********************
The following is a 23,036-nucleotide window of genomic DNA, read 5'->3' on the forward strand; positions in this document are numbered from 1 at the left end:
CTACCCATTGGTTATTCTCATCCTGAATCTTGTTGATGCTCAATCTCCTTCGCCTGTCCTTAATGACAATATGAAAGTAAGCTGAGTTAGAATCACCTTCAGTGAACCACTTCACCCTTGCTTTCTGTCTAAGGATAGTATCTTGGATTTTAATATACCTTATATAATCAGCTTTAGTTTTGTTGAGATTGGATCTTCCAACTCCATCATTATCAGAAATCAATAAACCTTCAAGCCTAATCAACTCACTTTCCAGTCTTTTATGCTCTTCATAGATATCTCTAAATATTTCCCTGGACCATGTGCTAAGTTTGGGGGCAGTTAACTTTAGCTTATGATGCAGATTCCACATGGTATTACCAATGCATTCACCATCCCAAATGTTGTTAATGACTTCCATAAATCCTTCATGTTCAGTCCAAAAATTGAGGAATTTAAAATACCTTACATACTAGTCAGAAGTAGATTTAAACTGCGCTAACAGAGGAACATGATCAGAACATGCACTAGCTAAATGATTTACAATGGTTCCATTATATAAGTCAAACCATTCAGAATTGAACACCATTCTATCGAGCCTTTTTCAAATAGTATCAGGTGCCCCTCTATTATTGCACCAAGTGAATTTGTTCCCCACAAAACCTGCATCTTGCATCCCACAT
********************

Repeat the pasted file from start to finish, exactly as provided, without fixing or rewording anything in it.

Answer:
The following is a 23,036-nucleotide window of genomic DNA, read 5'->3' on the forward strand; positions in this document are numbered from 1 at the left end:
CTACCCATTGGTTATTCTCATCCTGAATCTTGTTGATGCTCAATCTCCTTCGCCTGTCCTTAATGACAATATGAAAGTAAGCTGAGTTAGAATCACCTTCAGTGAACCACTTCACCCTTGCTTTCTGTCTAAGGATAGTATCTTGGATTTTAATATACCTTATATAATCAGCTTTAGTTTTGTTGAGATTGGATCTTCCAACTCCATCATTATCAGAAATCAATAAACCTTCAAGCCTAATCAACTCACTTTCCAGTCTTTTATGCTCTTCATAGATATCTCTAAATATTTCCCTGGACCATGTGCTAAGTTTGGGGGCAGTTAACTTTAGCTTATGATGCAGATTCCACATGGTATTACCAATGCATTCACCATCCCAAATGTTGTTAATGACTTCCATAAATCCTTCATGTTCAGTCCAAAAATTGAGGAATTTAAAATACCTTACATACTAGTCAGAAGTAGATTTAAACTGCGCTAACAGAGGAACATGATCAGAACATGCACTAGCTAAATGATTTACAATGGTTCCATTATATAAGTCAAACCATTCAGAATTGAACACCATTCTATCGAGCCTTTTTCAAATAGTATCAGGTGCCCCTCTATTATTGCACCAAGTGAATTTGTTCCCCACAAAACCTGCATCTTGCATCCCACAT